Sponges are the simple living multicellular marine-aquatic animals that are found in the coral reefs or in the deep sea water.
Their body wall is with outer pinacoderm (dermal epithelium), inner choanoderm (gastral epithelium), and gelatinous non-cellular mesenchyme layer in between.
The mesenchyme is actually non-cellular in nature and consists of various other cell types there like Amoebocytes, Scleroblasts, Chromocytes, etc.
The cells lining the canal passage of the sponges help in one way or the other in the proper digestion of the food particles and in the excretion of the wastes.
In order for digestion to take place, the surrounding water has to enter the canal system pathway of the sponge’s body.
The canal system is just the perforation of the body surface by numerous pores for the entry and exit of water into and out of the body of the sponge.
When the water enters the body through the canal pores it brings in food and oxygen into the body and takes out excreta and other reproductive bodies out of the sponge body via. the oscula.
How Do Sponges Digest Food?
STEP 1: Water current enters through porocytes
The body of the sponges is covered externally by pinacoderm which is the outer epidermis layer of cells.
Pinacoderm contains the pinacocytes along with porocytes. The porocytes are actually the pore cells which are special, large, and tubular type in nature.
Porocytes are those tubular cells that make up the pores of a sponge known as Ostia.
Each porocyte contains a central canal-like space communicating with the outside as well as the spongocoel.
Through these pores of the porocytes, water current containing the food particles enter the canal system of the sponges.
STEP 2: Food particles are absorbed by choanocytes
Next the porocytes help in the entry of the water current containing the food particles towards the choanocytes.
Actually, the spongocoel is lined internally by the choanoderm where the choanocytes are located.
Choanocytes are also known as collar cells and they contain a central flagellum, or cilium, surrounded by a collar of microvilli that are connected by a thin membrane.
Choanocytes are used in feeding and for ensuring the flow of water within the animal’s body by the beating of their flagella.
The microvilli of collars act as filter for trapping food particles by engulfing it with the help of pseudopodial action of the choanocytes at the base of the collars.
Resultantly, the food is taken up into the food vacuoles of the choanocytes.
The phase in the food vacuoles is first acidic and then alkaline. And so, here the food particles that were captured undergoes partial digestion.
STEP 3: Amoebocytes receive the food particles from choanocytes
The food particle that was partially digested in the food vacuoles of the choanocytes is now passed on to the wandering amoebocytes in the mesenchyme.
The role of the amoebocytes in the digestion of food in sponges is mainly to deliver the nutrients from choanocytes to other cells within the sponge.
Amoebocytes are also involved in storing the food particles in its food vacuoles for future use. They do also digest some parts of the food for its own use.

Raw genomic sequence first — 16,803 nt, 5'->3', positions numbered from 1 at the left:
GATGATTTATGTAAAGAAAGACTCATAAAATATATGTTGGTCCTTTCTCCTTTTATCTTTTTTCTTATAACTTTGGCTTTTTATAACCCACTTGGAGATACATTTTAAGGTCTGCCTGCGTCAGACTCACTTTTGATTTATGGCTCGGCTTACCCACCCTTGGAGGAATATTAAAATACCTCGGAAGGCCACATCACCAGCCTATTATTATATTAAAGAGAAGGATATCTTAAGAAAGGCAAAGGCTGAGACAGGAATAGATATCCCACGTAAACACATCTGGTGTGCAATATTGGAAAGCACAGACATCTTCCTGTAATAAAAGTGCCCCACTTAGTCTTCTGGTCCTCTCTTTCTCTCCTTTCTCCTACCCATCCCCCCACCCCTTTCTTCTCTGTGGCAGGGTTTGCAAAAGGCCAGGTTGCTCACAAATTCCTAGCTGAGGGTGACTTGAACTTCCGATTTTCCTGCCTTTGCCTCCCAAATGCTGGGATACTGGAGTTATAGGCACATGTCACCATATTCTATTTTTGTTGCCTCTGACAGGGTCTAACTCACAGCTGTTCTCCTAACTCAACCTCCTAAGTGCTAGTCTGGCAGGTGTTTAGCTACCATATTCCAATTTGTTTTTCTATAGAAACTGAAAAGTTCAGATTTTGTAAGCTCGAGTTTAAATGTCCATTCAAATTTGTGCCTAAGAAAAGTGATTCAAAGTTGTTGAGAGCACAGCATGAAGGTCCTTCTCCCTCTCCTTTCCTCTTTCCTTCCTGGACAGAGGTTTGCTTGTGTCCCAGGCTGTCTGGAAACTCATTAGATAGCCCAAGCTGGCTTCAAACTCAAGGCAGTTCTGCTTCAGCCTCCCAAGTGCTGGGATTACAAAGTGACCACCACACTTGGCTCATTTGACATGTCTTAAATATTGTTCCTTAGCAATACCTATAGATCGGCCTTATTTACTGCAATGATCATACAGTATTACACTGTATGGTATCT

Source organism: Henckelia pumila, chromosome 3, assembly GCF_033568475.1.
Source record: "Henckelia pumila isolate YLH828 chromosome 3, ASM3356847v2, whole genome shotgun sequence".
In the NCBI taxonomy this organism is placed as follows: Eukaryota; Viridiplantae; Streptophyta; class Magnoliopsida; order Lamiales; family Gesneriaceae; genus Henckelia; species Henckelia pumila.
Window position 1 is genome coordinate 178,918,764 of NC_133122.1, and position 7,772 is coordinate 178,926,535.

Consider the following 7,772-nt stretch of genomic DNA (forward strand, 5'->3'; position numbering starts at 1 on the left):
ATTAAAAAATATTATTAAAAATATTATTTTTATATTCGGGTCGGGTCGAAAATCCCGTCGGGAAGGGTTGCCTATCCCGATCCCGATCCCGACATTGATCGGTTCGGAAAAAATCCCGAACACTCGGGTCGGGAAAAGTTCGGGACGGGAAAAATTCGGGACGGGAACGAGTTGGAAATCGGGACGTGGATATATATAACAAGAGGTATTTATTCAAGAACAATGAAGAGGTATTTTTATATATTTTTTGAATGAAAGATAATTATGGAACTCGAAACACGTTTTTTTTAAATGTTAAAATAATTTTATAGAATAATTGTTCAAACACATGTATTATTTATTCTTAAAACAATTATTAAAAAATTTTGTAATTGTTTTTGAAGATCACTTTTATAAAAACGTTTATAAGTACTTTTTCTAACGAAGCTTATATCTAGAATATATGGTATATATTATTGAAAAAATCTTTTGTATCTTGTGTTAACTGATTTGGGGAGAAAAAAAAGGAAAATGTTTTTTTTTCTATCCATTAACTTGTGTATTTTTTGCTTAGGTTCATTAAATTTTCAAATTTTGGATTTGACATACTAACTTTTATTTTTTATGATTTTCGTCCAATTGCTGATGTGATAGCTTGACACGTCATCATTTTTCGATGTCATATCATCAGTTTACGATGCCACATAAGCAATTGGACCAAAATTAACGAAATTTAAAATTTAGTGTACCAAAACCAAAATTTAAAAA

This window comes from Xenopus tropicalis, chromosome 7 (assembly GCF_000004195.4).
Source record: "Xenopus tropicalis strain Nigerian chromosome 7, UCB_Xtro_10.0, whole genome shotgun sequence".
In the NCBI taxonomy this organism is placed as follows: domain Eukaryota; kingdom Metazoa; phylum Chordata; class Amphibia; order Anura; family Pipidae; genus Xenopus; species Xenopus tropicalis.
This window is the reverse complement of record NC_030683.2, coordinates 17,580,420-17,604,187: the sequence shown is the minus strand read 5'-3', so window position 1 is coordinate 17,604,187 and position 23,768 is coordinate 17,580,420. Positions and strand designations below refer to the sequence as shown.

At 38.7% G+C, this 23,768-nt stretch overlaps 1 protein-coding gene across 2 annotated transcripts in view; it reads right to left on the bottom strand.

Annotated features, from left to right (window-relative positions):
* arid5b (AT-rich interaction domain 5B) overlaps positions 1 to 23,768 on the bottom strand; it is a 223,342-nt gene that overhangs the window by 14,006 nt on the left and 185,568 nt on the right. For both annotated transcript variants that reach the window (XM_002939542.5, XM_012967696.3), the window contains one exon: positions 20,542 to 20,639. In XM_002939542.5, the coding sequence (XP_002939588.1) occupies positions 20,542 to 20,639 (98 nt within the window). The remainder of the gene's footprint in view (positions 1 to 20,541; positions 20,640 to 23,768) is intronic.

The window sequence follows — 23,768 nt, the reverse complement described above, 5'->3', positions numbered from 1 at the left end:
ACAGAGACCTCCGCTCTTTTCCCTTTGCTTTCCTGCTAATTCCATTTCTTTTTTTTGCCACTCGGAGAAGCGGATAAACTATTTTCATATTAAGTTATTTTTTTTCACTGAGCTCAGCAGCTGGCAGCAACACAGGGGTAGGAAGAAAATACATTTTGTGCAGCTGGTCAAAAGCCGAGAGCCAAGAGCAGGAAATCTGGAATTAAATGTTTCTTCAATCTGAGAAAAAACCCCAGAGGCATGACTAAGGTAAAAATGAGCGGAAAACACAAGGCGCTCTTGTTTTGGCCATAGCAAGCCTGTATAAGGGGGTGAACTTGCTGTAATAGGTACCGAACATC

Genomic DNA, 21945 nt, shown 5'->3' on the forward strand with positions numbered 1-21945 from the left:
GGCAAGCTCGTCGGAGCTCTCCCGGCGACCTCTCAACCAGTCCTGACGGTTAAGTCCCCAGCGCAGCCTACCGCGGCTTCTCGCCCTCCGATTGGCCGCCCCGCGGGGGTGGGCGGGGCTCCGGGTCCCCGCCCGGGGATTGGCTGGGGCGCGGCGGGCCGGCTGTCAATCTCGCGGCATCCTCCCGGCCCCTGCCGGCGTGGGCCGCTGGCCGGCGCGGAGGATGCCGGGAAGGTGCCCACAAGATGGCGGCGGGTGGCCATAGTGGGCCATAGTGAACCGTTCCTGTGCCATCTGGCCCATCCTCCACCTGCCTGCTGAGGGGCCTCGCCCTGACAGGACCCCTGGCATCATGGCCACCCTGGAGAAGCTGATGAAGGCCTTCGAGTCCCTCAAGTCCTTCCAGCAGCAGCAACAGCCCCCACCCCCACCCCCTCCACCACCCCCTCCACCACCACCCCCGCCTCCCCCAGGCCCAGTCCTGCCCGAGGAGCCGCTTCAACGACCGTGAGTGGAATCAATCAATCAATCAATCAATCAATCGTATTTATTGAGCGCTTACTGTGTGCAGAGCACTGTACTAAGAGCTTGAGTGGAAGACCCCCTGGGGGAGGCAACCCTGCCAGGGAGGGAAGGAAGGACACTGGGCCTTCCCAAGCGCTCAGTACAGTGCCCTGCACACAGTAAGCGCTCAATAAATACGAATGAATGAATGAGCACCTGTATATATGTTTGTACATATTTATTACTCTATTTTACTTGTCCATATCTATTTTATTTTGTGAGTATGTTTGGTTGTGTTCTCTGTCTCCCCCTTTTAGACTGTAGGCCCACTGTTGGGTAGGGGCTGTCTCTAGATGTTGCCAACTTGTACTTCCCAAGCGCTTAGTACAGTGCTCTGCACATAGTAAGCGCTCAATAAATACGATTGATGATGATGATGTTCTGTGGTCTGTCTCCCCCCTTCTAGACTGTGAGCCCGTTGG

A number of enzymes have been isolated from the amoebocytes that include protein, starch, and fat-digestive enzyme.
It is very important to note that both amoebocytes and choanocytes have the ability to transfer food particles to other cells and instead of choanocytes, amoebocytes are the main site of digestion.
Need of Canal System in Digestion
The canal system pathway is the one and only system present in the sponge body that helps it feeding, digestion, transportation of nutrients, excretion, and reproduction as well.
In simple words, its a system of passages connecting various cavities of the sponge body. The water current enters through the pores, passes through the system of canal passages, and circulates inside the body, and exits through the larger pores.
The tiny pores that lead to the canal system are called Ostia. Ostia are those internal pores that internally lead to a system of canals/passages of water and eventually get out to one or larger holes, called oscula. This makes their body canal system work efficiently.
The most vital role in the physiology of sponges is played by the water current flowing in and out of their body through the canal system. The complete life of the sponges depends on their canal system.
Food and oxygen are brought into the body and excreta and reproductive bodies are carried out through the canal system.
The water inside the canal system is caused by the beating of flagella of the collar cells.
The porocytes of the pinacoderm help in the entry of water current carrying the food particles into the canal system. The food containing water current reaches the spongocoel which contains the choanocytes that absorb the food from the water current. Later on, digestion of that captured food is taken care of by the choanocytes and the amoebocytes.
The porocytes form the ostia in the pinacoderm layer, the choanocytes form the gastroderm (choanoderm) inner layer of the spongocoel, and the amoebocytes are present in the mesohyl gelatinous matrix between the pinacoderm and the gastroderm inner layer.
The osculum forms the big pore of the spongocoel through which the water gets out of the sponge’s body.